It is one year later, but most of the 1.5 million people displaced by the devastating 7.0-magnitude earthquake in Haiti are still living in tents in squalid conditions. But for a fortunate few, a new home funded or partially built by American churches will arrive this year.
Haiti Transformed, a ministry of Antioch Community Church in Waco, Texas, has, as of this date, built 48 homes for Haitian quake victims in the city of Leogane, about 20 miles west of the capital, Port-au-Prince. The church’s goal is to construct a total of 100 homes for the families living in a tent village there.
The church moved close to reaching that goal when university-aged students at the Passion 2011 conference in Atlanta donated $140,400 to Haiti Transformed, or enough to build another 39 homes. more >>
Survivors of the Haiti earthquake that struck the country almost a year ago have witnessed many disaster relief organizations come and go, but the underlying problems that plagued the nation well before the tragedy still remain.
This is the reason that child development ministry, Compassion International, is committed to walking alongside the lost and damaged children of Haiti, guiding them through the entire recovery process.
“Our program is holistic,” said Edouard Lassegue, vice president of the Latin America region at Compassion International, to The Christian Post. “We work with these children for years and we are in it for the long run because we believe in long-term development.” more >>
Almost a year has passed since the devastating earthquake hit close to Port-au-Prince, Haiti’s capital, leaving over a million people homeless.
Since the disaster that struck the highly populated area on January 12, 2010, survivors continue to struggle to rebuild their lives in the poorest country of the west.
It is in this desperate time that a Festival of Hope will be held with Franklin Graham, president and CEO of Samaritan's Purse and the Billy Graham Evangelistic Association (BGEA). He is set to lead the event in response to an invitation from 75 Haitian pastors eager to deliver the message of the Gospel as a reminder of hope and God’s love for the survivors. more >>
ATLANTA – The 22,000 students that attended the Passion 2011 conference were the most generous in the history of the event.
University-age students, known for regularly joking about being broke, collectively donated $1.1 million, far exceeding the $500,000 goal as well as the $668,000 total for Passion 2010. Students donated specifically to nine global aid projects through Passion's Do Something Now campaign, which seeks to teach young adults to exchange self-centered lives for God-centered ones that focus on the needy.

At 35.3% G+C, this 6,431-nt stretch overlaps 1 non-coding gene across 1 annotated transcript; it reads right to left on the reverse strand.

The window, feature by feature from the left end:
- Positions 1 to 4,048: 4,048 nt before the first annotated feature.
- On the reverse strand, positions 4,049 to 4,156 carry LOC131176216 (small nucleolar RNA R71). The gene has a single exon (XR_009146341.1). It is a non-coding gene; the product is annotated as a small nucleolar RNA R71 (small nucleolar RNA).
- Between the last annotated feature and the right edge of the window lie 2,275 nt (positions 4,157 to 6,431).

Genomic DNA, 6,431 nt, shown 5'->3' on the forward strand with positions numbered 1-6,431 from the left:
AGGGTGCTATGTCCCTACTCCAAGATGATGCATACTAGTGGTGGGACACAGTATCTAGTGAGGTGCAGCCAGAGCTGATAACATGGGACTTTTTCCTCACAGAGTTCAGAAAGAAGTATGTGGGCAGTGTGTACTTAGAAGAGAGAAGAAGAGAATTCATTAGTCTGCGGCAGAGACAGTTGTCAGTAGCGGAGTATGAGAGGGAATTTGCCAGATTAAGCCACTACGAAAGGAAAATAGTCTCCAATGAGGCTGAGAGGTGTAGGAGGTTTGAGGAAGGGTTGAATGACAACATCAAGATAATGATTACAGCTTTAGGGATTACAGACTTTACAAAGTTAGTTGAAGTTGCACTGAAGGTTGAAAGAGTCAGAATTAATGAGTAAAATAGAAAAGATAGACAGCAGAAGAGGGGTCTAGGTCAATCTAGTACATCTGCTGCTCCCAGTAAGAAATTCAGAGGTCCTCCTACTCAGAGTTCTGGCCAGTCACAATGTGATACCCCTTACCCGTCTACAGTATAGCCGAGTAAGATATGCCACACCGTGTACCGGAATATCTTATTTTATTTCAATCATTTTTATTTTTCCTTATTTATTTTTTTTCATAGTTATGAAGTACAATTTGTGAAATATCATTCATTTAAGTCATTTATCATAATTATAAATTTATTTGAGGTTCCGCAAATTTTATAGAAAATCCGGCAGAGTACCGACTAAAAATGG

"Together, we are a force for good, making a massive difference in the lives of people around the globe in Jesus' name," states the Passion vision for the Do Something Now campaign. "At the core of it all is a desire to wed worship and justice, believing that what God wants most is not just another song, but a reflection of His love and mercy among the poor, the imprisoned, the voiceless and the oppressed." more >>
ATLANTA – Attendees of the Passion conference on Sunday heard about and watched a video of founder Louie Giglio traveling to Haiti to meet a family that survived the earthquake that destroyed their home and killed two family members. What the crowd did not expect was to see Ernest Leo and his 7-year-old daughter, Therissa, walk out on stage.
The surprise was palpable as an arena-wide gasp occurred, which was quickly followed by applause.
Giglio declared that the Passion movement “will be anything God wants us to be for them (the Leos).” He called on the 22,000 students at the Passion conference to donate $1 each that night to a college trust fund for Therissa so attendees can experience how collectively the church can be a force for good in the world. more >>
Looking back, the year 2010 was a year of pain, surprises, and your fair share of debates. The Christian Post draws your attention back to some of the top issues and events that marked the year:
1. Debate over the approval of a massive Islamic cultural center near New York City's ground zero
The decision in May by a New York community board to give the green light to the construction of Park51, an Islamic cultural center that includes a mosque, near the site of the 9/11 terrorist attacks, left many Americans hurt and angered. more >>